Strange network addresses on Resource Monitor

I'm running Server 2012 R2.

When I look at the Network tab in the Resource Monitor, I see strange network addresses which last for a few seconds and then disappear.

The server is used as database server and should only be connected from Australian addresses. I can see many addresses from .ru, .tr, .fr, etc.

All these connections are being used by PID 4, the System image.

I have run a scan with Malwarebytes which picked up zero issues.

  1. Is there a way to see which System process is using these connections?
  2. Is this some type of worm and if so, how can I locate it?

I've attached an image of the kind of addresses that I'm seeing.


I cannot answer your question 1. As for your question 2, it is probably not a worm on your server if the connections are all incoming.


Random people from the Internet should not be allowed to open any kind of connection to your database server. Your firewall should allow incoming access to

  1. the port for your administrative connections, hopefully identified by your static source IP address if you have one

  2. the port for the service you are providing, which is hopefully not a database directly but some web interface, Apache or IIS for example, maybe running on a different machine.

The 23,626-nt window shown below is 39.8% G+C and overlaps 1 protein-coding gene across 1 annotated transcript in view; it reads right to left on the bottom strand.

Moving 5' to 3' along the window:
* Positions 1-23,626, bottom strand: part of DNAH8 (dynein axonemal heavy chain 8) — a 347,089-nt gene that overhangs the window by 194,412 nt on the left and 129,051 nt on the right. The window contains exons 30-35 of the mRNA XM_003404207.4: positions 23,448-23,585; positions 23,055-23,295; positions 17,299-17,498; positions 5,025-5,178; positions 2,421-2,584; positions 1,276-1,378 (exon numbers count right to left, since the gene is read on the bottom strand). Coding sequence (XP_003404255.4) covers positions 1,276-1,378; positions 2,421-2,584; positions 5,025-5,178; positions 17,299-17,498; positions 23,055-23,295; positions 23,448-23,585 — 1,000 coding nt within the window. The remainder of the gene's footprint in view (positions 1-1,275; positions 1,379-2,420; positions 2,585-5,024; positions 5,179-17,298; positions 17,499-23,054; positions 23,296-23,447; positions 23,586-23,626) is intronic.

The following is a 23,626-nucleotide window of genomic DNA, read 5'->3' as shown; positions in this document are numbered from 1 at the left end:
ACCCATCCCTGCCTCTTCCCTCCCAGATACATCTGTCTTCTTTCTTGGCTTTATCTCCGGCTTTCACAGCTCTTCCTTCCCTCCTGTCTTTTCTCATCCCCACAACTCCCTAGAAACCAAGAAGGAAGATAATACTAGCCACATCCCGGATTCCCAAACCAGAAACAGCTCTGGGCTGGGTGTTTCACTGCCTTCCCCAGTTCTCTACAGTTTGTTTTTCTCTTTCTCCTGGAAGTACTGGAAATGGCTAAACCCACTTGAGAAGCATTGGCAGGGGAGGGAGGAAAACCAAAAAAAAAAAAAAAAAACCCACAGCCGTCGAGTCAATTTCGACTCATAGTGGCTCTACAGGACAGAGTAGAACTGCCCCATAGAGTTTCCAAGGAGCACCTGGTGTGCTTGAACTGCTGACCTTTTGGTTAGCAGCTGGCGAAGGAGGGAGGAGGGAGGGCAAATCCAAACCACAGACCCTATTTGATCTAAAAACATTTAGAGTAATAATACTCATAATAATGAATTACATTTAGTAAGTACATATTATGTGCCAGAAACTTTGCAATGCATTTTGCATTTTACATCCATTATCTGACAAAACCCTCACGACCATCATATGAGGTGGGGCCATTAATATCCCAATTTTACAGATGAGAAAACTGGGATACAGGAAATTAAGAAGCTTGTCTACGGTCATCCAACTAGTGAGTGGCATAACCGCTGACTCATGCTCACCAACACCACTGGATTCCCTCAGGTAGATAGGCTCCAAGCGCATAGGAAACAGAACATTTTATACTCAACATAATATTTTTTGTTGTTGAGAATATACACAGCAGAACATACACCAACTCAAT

This means that you will not need to wonder what those addresses are connecting to, because there will only be two possibilities.

Another possibility is that the connections are outgoing. If so, best case is that they are DNS lookups that your server does to identify incoming connections (that would explain why the connections are being used by the system image). Worst case, of course, is something like "your server is totally compromised, your data has been exported to someone else and you will lose access to it or it will be modified in ways you will not like, and your server is being used for illegal purposes that will earn you a visit from the police" -- hopefully this isn't the case! Checking that you have up-to-date backups is always good.

If you still see these connections after restricting incoming connections to the specifically authorized ones, then you should dump the network packets using a packet sniffer in order to see what the packets are, and if that doesn't answer your questions then at least you will have a lot more data for your next question.

This may not be the answer you were looking for, but since nobody else has taken you up on this in two days, I'm giving you what I can.

TL;DR: You need a firewall.

1 - Yes, there is:

2 - Impossible to say without more details.

There are a lot of worms, scanners, search engines, idiots and other connection initiating mechanisms on the internet. There is no way to know with that not so great ammount of information.